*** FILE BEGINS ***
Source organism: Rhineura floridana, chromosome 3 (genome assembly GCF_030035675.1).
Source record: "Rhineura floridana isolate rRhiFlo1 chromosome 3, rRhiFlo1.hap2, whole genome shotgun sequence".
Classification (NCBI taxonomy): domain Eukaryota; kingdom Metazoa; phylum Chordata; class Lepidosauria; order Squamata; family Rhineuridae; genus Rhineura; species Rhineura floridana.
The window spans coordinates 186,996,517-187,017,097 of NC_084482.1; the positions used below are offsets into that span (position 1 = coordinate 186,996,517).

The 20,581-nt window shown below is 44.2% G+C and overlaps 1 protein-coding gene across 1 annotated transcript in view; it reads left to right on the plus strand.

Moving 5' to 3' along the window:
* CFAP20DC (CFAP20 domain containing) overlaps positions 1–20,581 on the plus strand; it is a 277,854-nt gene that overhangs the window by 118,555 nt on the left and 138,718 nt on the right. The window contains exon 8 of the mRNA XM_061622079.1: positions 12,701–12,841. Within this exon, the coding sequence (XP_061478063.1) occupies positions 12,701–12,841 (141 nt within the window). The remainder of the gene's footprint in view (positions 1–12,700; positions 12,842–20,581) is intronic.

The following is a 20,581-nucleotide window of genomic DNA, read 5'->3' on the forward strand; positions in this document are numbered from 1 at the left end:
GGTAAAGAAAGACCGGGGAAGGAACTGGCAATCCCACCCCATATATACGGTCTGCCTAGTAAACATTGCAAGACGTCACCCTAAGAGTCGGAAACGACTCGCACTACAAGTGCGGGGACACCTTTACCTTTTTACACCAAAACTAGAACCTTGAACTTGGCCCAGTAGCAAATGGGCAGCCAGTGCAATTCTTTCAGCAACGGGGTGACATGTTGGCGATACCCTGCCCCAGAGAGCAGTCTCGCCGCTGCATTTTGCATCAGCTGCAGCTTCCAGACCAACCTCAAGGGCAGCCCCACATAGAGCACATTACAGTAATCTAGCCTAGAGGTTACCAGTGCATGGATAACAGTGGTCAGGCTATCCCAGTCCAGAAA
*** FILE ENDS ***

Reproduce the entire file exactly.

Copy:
Source organism: Rhineura floridana, chromosome 3 (genome assembly GCF_030035675.1).
Source record: "Rhineura floridana isolate rRhiFlo1 chromosome 3, rRhiFlo1.hap2, whole genome shotgun sequence".
Classification (NCBI taxonomy): domain Eukaryota; kingdom Metazoa; phylum Chordata; class Lepidosauria; order Squamata; family Rhineuridae; genus Rhineura; species Rhineura floridana.
The window spans coordinates 186,996,517-187,017,097 of NC_084482.1; the positions used below are offsets into that span (position 1 = coordinate 186,996,517).

The 20,581-nt window shown below is 44.2% G+C and overlaps 1 protein-coding gene across 1 annotated transcript in view; it reads left to right on the plus strand.

Moving 5' to 3' along the window:
* CFAP20DC (CFAP20 domain containing) overlaps positions 1–20,581 on the plus strand; it is a 277,854-nt gene that overhangs the window by 118,555 nt on the left and 138,718 nt on the right. The window contains exon 8 of the mRNA XM_061622079.1: positions 12,701–12,841. Within this exon, the coding sequence (XP_061478063.1) occupies positions 12,701–12,841 (141 nt within the window). The remainder of the gene's footprint in view (positions 1–12,700; positions 12,842–20,581) is intronic.

The following is a 20,581-nucleotide window of genomic DNA, read 5'->3' on the forward strand; positions in this document are numbered from 1 at the left end:
GGTAAAGAAAGACCGGGGAAGGAACTGGCAATCCCACCCCATATATACGGTCTGCCTAGTAAACATTGCAAGACGTCACCCTAAGAGTCGGAAACGACTCGCACTACAAGTGCGGGGACACCTTTACCTTTTTACACCAAAACTAGAACCTTGAACTTGGCCCAGTAGCAAATGGGCAGCCAGTGCAATTCTTTCAGCAACGGGGTGACATGTTGGCGATACCCTGCCCCAGAGAGCAGTCTCGCCGCTGCATTTTGCATCAGCTGCAGCTTCCAGACCAACCTCAAGGGCAGCCCCACATAGAGCACATTACAGTAATCTAGCCTAGAGGTTACCAGTGCATGGATAACAGTGGTCAGGCTATCCCAGTCCAGAAA